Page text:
Mark Uyeda (B’92) Brings Years of Experience and Connections as New SEC Commissioner
Mark Uyeda (B’92) was recently sworn into office as commissioner of the Securities and Exchange Commission (SEC), becoming the first Asian Pacific American to occupy this position. Uyeda assumes the role as commissioner after 15 years of experience at the SEC, where he is charged with furthering the mission of the SEC to positively impact America’s economy, capital markets, and secure people’s financial futures.
“I have been fortunate to have a number of roles at the SEC, and all those different experiences really helped add to my overall knowledge of how securities and regulations work,” Uyeda said. “Being able to have all these different experiences allows me to have a much better perspective of the agency, capital markets, and financial regulation.”
During his time at the SEC, Uyeda had the opportunity to work on Commissioner Michael Piwowar’s (MBA’94) executive staff as a senior advisor. As a fellow Hoya, Piwowar remained a consistent friend and mentor to Uyeda throughout his time at the SEC – a relationship that continues to this day. Early on, Piwowar saw the expertise Uyeda had on both corporate finance and investment management matters and Piwowar eventually was among a group of former commissioners asked by Senator Toomey to sign a letter of recommendation in support of Uyeda’s nomination for SEC Commissioner.
“I signed a letter with multiple SEC commissioners that Senator Toomey brought up during Mark’s nomination hearing saying how exceptionally well-qualified Mark is to be commissioner,” Piwowar said. “I thought, this is the next logical step in his career given everything that he has done. I couldn’t have been happier for him.”
Uyeda’s preparation for this role began long before his time with the SEC. During his time as an undergraduate business major at Georgetown McDonough, he took advantage of everything the university had to offer him during his four years on the Hilltop.
During his time as a student, Uyeda sought out experiences and internships to prepare him for life after graduation. He made connections that have lasted long past his time on the Hilltop, which eventually opened doors to his future career at the SEC.
“Georgetown is perhaps one of the best suited places to study, especially as an undergraduate student,” Uyeda said. “As a student, you’re at this intersection of law, public policy, and business, specifically with respect to McDonough.”
“When I was an undergraduate student, I was able to intern on the Hill during the school year working for Congressman Christopher Cox, who was from California,” Uyeda said. “It worked out very well, and I was able to come back both my junior and senior years.”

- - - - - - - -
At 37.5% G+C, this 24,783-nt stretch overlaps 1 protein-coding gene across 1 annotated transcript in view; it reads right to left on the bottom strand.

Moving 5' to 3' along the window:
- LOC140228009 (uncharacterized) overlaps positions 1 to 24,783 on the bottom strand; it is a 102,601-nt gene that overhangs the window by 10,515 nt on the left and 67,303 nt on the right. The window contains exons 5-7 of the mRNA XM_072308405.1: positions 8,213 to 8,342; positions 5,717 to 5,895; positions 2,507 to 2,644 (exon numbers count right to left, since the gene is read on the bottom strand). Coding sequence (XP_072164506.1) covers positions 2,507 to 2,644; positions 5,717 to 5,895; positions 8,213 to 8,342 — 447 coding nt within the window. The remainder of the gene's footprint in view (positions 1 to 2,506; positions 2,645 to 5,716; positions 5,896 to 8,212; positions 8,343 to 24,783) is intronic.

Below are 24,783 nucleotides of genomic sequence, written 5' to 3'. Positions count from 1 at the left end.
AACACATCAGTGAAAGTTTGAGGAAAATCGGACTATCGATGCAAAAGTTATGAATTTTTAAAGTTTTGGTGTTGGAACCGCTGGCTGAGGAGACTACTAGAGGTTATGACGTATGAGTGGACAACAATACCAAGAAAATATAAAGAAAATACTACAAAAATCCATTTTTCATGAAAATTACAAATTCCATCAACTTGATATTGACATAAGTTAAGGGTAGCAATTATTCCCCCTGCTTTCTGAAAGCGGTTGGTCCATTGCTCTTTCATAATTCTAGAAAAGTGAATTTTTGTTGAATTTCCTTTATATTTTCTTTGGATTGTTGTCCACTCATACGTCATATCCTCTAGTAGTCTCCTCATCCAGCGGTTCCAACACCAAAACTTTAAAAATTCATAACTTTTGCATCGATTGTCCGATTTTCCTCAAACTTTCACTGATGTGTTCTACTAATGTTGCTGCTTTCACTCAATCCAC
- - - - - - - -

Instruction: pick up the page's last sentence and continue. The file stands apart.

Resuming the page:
Congressman Cox eventually became an SEC Chairman in 2005. Chairman Cox connected Uyeda to Commissioner Atkins who brought Uyeda to the SEC in 2006.
“The opportunities and relationships one can develop at Georgetown are what make it unique,” Uyeda said.
The connections Uyeda made during his time as a student have maintained throughout his career. Uyeda emphasized the power of Georgetown connections in his relationship with Commissioner Piwowar.
As a former SEC commissioner and current mentor and friend to Uyeda, Piwowar was thrilled to see Uyeda be nominated and confirmed as commissioner.
“Given his background, he is probably one of the most – if not the most – qualified people to be commissioner of the SEC ever in this history of the agency,” Piwowar said. “His background in both investment management and corporate finance speaks to just how intelligent Mark is. He is able to work on a lot of different issues. No one is more prepared than Mark to step into this role with the Commission.”
In addition to being part of Commissioner Piwowar’s staff, Uyeda worked for Chairman Jay Clayton and Commissioner Paul Atkins. He also worked for the Division of Investment Management and served on detail from the SEC to the Senate Banking, Housing, and Urban Affairs Committee. Senator Pat Toomey, Senate Banking Committee Ranking Member, introduced Uyeda at his nomination hearing and demonstrated public support for his nomination.
“It’s been really wonderful to work with my SEC colleagues who I’ve been with for the last 15 years,” Uyeda said. “We have a lot of different projects going on, we have a very heavy agenda that’s been set by our current chairman, Gary Gensler.”
Looking ahead, Uyeda has embraced the challenges and opportunities presented by the responsibilities of being commissioner. From consistent regulation and enforcement to newer ideas like crypto currency and digital assets, Uyeda has stepped into his role with a commitment to his work and the agency.
“Chairman Gansler has a lot of ideas, and they impact many different areas of the capital markets. It’s reflective of his vast experience both in the private sector as well as the public sector,” Uyeda said. “One of my challenges is to look at all of these ideas and to do what’s required of me, which is to apply my judgment in deciding how we should proceed on each of these initiatives.”
Uyeda will join Gensler and other notable financial and regulatory experts at the annual Financial Markets Quality Conference on October 14, 2022, hosted by Georgetown’s Psaros Center for Financial Markets and Policy. To register for the event, please visit finpolicy.georgetown.edu/financial-markets-quality-conference/fmq-2022/